Alternatively, the seven chromatograms could be printed and set out in the same triangle pattern with visual interpolation to identify the best separation conditions. An example of this approach is shown with the simulated chromatograms of Figure 3. The methanol–buffer run (run 1) separates only four peaks of the five-component mixture — the last two peaks are merged. The acetonitrile–buffer run (run 2) nearly separates the last two peaks, but the second two have merged and reversed. The tetrahydrofuran–buffer run (run 3) has its problems, too — the last two peaks are nicely separated, but the second two are still a problem. It is reasonable to assume that intermediate mobile phase conditions will give intermediate separations when a mobile phase condition is varied. So, if we were making these runs one at a time and examining the results before proceeding, we might skip run 5, because it is obvious from runs 1 and 2 that an intermediate separation of the last two peaks will be no better than for the binary mobile phases. The same prediction could be made for the second two peaks in run 6 based on runs 2 and 3. In run 4, a 50:50 blend of the mobile phases used in runs 1 and 3 is able to separate all five peaks to baseline by giving up part of the excess separation of the first three peaks observed in run 1 and part of the excess separation of the last two peaks from run 3. The quaternary blend of 1:1:1 of runs 1, 2, and 3 to form run 7 is unsatisfactory too.
Figure 3: Simulated partial chromatograms for various mixtures of methanol, acetonitrile, and tetrahydrofuran with buffer. Chromatograms positioned to correspond to Figure 2.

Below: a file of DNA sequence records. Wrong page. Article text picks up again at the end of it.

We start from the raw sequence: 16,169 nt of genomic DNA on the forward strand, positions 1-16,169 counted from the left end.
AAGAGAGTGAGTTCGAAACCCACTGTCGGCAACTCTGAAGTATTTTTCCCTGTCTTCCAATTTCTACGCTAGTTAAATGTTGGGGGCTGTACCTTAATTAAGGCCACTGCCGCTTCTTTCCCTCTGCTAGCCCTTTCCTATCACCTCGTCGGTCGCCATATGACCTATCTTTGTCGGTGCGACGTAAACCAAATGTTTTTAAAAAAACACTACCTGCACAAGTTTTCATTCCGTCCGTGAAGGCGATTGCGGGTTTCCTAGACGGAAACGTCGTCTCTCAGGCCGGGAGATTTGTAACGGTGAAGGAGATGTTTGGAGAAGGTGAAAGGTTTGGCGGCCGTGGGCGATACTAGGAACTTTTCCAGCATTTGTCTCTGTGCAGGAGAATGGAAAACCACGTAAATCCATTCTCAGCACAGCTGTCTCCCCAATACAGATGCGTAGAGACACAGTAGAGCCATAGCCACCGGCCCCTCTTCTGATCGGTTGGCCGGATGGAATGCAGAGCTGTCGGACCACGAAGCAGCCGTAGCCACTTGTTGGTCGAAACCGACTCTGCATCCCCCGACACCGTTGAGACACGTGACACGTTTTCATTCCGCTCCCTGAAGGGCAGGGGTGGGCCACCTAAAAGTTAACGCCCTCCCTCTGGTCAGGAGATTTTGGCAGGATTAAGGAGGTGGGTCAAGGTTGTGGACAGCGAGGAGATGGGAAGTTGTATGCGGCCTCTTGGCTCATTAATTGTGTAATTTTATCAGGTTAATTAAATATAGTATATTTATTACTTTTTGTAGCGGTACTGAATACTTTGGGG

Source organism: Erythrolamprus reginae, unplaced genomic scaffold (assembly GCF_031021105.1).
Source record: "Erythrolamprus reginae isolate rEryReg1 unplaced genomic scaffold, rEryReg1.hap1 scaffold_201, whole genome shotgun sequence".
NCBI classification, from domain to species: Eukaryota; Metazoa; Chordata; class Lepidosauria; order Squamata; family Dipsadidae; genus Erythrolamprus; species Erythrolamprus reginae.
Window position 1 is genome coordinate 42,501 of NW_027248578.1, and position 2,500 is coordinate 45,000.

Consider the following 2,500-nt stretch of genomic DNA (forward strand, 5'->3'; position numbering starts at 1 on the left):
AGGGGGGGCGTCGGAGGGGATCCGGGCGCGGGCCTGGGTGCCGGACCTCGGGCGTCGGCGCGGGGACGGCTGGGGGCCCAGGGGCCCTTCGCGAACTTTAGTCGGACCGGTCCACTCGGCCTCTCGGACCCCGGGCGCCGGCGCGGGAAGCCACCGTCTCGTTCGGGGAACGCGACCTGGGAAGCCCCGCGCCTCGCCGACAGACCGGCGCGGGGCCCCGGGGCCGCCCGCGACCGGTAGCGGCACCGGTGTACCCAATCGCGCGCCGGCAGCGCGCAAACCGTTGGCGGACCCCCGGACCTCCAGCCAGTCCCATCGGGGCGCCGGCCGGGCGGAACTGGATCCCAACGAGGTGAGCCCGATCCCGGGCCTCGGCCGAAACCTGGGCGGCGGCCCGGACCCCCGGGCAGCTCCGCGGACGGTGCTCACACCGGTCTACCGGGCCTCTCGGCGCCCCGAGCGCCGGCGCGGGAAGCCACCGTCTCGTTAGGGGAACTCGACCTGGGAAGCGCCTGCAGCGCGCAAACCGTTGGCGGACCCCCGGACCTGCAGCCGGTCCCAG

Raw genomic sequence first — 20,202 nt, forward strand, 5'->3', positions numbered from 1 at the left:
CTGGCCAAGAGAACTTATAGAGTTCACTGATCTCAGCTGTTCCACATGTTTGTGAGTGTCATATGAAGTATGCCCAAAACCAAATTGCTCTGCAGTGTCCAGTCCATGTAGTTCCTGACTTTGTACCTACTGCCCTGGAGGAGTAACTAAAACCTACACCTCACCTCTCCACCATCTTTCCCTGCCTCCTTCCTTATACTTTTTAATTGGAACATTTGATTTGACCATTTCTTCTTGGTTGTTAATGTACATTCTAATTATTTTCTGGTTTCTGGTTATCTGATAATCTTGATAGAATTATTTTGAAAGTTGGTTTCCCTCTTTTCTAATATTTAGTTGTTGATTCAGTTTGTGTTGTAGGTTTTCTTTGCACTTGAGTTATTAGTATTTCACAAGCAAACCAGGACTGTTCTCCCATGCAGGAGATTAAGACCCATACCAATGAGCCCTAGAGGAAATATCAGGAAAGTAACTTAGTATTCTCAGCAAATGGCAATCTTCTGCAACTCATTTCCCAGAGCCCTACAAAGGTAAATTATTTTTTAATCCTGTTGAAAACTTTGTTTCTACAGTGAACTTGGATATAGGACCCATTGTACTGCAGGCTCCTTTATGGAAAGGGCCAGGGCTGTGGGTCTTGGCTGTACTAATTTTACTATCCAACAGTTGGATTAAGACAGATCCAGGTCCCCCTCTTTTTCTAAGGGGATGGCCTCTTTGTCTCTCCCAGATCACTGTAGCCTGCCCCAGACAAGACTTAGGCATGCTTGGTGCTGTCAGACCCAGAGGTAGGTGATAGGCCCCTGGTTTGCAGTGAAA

This solvent triangle approach of method development was quite popular in the 1970s and 1980s. It was fairly intuitive to use and generated useful methods. It was equally good for developing isocratic and gradient methods. However, because the mobile phases often comprised all three solvents plus water, they tended to be complex and the more components contained in a mobile phase, the more things can go wrong. This, coupled with the less reproducible nature of the columns of the day, resulted in methods that often needed constant tweaking to keep running. As we'll see in next month's "LC Troubleshooting," further understanding of reversed-phase retention behavior introduced the solvent-strength optimization technique that largely supplanted the solvent selectivity triangle as the most popular approach to method development. But just because it isn't as popular today doesn't mean that we should discard the solvent triangle approach — it is a powerful tool that can help to solve difficult problems, especially after simpler techniques have failed.